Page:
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The British press has been marking the 25th anniversary of the start of the miners’ strike of 1984-5, a shattering event for many of us who lived through it. The strike was one of the major events of postwar British history, marking a turning point for owners and managers, supported by the state, in exerting their authority over working people.
The strike was ignited by a government programme of pit closures aimed at breaking the power of the National Union of Mineworkers, and thereby weakening the entire British trade union movement. In this, the Thatcher government was largely successful.
What has been missing from the media coverage is the revelation uncovered by Seamus Milne, now comment editor at the Guardian, that the miners nearly won.
In his book The Enemy Within: The Secret War On The Miners (republished by Verso in 2004), Milne revealed that the government “came within a hair’s breadth of defeat in the autumn of 1984”. The combination of a squeeze on power station coal stocks through solidarity action and a vote by pit deputies to strike (threatening Thatcher’s lifeline, the working pits in Nottinghamshire) brought the prime minister to the point where she believed she was “in danger of losing everything” and planned to send in the army – which, in Milne’s view, “would have undoubtedly led to a wider stoppage and large-scale power cuts”.
In other words, the image of invulnerability and invincibility that Thatcher displayed was false, and the defeat of the miners was far from inevitable. We, the grassroots movements for justice of today, have been affected by the long shadow of the miners’ defeat, not realising how close they came to victory.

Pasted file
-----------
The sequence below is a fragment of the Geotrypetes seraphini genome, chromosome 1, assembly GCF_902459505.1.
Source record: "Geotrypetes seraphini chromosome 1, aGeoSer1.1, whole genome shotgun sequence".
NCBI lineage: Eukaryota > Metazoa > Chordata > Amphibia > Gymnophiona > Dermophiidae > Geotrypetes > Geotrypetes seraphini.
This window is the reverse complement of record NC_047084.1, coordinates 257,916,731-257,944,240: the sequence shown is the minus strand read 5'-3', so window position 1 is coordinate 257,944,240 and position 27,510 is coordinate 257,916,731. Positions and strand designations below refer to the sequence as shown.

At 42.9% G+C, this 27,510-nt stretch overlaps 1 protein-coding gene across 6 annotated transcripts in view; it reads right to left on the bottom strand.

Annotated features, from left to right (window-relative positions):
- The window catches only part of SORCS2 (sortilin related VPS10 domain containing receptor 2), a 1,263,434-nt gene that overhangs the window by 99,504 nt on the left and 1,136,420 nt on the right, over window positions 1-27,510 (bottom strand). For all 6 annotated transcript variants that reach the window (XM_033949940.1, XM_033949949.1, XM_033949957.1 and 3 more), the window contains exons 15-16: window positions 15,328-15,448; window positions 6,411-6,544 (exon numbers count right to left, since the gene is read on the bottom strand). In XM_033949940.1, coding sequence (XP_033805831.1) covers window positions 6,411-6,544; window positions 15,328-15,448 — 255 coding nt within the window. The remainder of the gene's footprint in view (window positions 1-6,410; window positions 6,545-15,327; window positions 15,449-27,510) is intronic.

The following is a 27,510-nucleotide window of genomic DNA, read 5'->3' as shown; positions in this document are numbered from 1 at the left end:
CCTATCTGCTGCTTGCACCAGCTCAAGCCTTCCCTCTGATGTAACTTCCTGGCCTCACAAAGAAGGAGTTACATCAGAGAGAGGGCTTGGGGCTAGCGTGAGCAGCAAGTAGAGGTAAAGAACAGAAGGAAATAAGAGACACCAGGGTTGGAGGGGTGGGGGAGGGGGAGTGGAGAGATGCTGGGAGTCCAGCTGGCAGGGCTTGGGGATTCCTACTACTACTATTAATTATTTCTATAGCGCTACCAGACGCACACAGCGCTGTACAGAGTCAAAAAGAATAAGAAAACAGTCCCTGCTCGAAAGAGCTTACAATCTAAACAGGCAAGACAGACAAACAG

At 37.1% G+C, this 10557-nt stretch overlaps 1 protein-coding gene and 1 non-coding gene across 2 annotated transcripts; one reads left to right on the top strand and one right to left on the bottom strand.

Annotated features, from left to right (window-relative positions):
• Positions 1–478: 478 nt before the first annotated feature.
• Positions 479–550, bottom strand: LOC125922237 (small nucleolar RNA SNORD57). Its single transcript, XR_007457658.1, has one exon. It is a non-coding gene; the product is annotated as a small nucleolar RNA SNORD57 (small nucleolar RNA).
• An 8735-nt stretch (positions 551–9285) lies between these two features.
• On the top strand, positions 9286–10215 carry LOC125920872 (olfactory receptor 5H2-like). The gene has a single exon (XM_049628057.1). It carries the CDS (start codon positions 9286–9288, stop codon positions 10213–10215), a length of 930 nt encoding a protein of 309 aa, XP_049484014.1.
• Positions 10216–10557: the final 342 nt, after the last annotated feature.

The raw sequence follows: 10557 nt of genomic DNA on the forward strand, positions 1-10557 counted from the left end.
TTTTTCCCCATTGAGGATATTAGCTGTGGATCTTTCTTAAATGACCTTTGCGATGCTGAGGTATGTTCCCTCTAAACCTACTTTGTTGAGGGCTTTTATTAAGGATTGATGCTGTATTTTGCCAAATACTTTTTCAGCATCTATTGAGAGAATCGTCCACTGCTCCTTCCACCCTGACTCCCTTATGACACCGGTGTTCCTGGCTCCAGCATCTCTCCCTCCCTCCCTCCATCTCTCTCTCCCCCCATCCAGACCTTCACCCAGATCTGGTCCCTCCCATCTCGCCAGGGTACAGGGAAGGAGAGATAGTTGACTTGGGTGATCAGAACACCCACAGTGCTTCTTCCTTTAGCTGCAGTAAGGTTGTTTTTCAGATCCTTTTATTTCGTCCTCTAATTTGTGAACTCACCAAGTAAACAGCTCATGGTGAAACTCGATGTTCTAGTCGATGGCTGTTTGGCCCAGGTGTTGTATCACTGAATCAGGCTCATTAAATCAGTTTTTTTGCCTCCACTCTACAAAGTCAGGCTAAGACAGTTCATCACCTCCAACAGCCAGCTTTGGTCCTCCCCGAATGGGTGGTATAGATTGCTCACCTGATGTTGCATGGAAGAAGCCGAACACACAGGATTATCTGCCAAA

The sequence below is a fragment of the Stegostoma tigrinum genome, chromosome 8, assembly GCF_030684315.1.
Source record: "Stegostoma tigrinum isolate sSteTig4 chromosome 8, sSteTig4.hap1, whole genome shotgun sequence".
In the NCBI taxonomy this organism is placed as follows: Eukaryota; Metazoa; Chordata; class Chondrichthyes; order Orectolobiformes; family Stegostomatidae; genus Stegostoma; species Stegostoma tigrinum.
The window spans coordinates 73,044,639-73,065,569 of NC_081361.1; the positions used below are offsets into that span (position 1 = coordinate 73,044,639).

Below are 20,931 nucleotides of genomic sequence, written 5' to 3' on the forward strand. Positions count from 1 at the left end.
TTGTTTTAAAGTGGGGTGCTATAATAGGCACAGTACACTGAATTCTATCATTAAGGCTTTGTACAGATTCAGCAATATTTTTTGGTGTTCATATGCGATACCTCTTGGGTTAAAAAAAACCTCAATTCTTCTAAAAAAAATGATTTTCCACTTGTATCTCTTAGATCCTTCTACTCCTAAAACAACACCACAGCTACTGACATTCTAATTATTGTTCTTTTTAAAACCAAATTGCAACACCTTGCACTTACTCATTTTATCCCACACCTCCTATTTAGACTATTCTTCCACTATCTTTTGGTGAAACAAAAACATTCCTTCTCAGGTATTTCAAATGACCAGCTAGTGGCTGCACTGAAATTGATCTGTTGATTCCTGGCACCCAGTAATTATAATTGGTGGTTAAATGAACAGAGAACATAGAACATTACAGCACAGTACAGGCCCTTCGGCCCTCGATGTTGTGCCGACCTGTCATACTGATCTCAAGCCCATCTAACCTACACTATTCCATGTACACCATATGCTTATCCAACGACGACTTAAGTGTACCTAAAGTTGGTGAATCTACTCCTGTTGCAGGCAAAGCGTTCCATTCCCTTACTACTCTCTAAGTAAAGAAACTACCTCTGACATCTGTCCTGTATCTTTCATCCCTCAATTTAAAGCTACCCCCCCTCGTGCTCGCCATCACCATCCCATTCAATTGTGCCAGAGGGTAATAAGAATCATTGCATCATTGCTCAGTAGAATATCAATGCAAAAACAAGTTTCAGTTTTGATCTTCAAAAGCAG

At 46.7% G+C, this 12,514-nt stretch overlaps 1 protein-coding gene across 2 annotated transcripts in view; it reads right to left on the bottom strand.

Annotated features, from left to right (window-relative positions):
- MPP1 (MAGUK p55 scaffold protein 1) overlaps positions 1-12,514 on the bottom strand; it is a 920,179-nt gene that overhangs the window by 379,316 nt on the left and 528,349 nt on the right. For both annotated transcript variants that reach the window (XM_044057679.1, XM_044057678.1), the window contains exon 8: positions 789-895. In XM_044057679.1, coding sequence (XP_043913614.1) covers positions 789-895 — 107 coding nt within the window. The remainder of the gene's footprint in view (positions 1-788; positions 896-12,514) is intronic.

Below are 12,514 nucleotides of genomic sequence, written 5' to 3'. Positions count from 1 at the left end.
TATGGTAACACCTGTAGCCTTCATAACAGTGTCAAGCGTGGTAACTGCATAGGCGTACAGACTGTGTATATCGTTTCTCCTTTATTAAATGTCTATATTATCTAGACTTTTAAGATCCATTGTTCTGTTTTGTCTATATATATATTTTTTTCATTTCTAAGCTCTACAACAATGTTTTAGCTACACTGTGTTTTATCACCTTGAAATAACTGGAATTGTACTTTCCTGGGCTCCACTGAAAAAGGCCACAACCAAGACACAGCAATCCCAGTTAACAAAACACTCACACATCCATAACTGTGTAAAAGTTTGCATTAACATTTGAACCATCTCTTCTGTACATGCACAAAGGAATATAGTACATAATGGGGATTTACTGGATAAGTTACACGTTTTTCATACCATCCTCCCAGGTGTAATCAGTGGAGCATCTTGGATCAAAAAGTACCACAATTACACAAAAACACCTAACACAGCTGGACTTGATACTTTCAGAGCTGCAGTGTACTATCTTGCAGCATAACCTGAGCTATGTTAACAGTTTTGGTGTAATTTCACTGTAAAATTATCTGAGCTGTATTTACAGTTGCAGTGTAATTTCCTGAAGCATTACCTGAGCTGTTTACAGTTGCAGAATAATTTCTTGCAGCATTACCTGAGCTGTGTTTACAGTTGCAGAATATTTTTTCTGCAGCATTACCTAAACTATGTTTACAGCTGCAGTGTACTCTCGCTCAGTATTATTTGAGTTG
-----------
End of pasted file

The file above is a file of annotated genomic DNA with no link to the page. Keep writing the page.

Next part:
There is an unavoidable parallel with the long shadow of the defeat of the 2003 anti-war mobilisation, which, as a movement, we still do not fully appreciate as a near-victory.
A brief word about the Luton affair.
Since the 7 July 2005 attacks, the great and the good of British society have been urging British Muslims to engage in the usual channels of political action, to vent their anger at British foreign policy without exploding bombs or shooting guns.
Yet when a group of angry Muslims does just that, protesting in the time-honoured way, albeit in an unusual location, the home-coming parade for the 2nd Battalion The Royal Anglian Regiment (British soldiers returning from Iraq), they have been vilified. Those who have condemned the demonstration so harshly should reflect on the conclusions that disaffected Muslims might draw from this incident.
We are glad to report that Ayman al-Najar, the 15-year-old Gazan whose wounded back was featured on the front page of PN 2506, is back in Khoza’a, home from extensive medical treatment in Egypt. We hope to carry an interview with Ayman in a future issue.